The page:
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Weak, simplistic interpretations, one-sided viewpoints
on July 17, 2000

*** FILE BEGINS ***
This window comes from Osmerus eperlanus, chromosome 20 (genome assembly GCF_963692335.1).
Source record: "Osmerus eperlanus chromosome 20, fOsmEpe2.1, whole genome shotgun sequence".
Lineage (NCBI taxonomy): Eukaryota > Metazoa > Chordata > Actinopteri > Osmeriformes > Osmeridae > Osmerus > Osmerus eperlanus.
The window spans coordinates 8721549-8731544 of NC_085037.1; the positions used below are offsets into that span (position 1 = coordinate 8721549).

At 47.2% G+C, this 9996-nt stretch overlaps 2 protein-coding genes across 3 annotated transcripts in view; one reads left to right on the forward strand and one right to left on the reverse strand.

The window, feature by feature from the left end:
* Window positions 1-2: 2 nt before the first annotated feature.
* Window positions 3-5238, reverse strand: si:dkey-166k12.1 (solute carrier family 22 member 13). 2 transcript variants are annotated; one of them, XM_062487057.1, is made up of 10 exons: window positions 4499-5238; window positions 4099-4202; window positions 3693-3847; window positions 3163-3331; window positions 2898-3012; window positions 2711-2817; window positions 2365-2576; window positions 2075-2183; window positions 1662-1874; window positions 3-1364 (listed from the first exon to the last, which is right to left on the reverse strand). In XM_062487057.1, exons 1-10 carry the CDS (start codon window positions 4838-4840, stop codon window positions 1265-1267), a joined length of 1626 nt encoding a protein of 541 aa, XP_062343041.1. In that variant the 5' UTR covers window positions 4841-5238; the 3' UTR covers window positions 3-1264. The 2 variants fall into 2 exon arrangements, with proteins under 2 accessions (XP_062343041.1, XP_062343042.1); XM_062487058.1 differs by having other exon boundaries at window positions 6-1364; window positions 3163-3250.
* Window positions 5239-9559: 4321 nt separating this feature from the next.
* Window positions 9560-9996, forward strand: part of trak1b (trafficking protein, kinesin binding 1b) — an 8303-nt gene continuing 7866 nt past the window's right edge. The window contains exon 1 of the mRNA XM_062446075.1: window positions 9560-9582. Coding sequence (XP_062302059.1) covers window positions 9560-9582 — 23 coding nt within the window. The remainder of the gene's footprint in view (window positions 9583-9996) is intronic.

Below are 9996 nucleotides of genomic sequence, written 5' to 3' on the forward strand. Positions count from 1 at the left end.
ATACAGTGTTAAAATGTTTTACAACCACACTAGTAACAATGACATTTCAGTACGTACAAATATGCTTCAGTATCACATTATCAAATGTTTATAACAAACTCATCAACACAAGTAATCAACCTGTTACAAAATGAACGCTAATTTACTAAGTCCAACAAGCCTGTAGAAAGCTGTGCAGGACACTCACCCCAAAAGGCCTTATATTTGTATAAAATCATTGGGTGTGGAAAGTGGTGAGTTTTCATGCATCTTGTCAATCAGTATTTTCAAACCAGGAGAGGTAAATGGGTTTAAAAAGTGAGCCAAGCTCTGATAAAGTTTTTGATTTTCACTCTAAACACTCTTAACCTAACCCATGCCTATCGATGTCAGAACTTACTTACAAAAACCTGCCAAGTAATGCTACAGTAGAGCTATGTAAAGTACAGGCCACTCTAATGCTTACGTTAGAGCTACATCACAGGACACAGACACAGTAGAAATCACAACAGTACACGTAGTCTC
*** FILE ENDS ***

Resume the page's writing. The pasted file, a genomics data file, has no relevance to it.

When I first read Tocueville's Democracy in America back at Fresno State University in 1984, I was struck with the superb and accurate analysis of American politics, culture, and society. Last week when I saw Ledeen's book, I was intrigued again and looked forward to more challenging, insightful analysis of the American character. However, don't let the elevated status of Toqueville's name begile you into thinking this is a work of another master. Ledeen dissapointed me greatly. He unfortunately takes events that he is interested in challenging, takes some quotes from the master, and attempts to suit his own intended outcome. For example, in an interesting discussion about American tycoons, Ledeen extols the virtues of good old fashioned competition with several anecdotes about self-made millionaires and billionaires, among them Carnegie, Gates, and Milken. Then, in a Faustian twist of sorts, he throws in two paragraphs about education, and how since the 60's, liberal thinking has taken competition out of education, and instead created a class of individuals who don't understand the concept of failure inherent in any competitive enterprise, especially the economy. Then in a surprise attack, he quotes General George Patten, that "the American people hate a loser." So 200 years of education are narrawed into two paragraphs! This sort of invalid syllogism happens over and over in Ledeen's book. He later reiterates (seemingly echoing the same tired mantra of Ollie North and Rush Limbuagh) how Bill Clinton undermined the national character, saying nothing of the overt character flaws in public officials throughout the past, including Bob Dole or Ollie North! It is a really pathetic attempt to take such a scholarly work as Tocquevilles and try to make out of context connections to today's so-called "national character." ...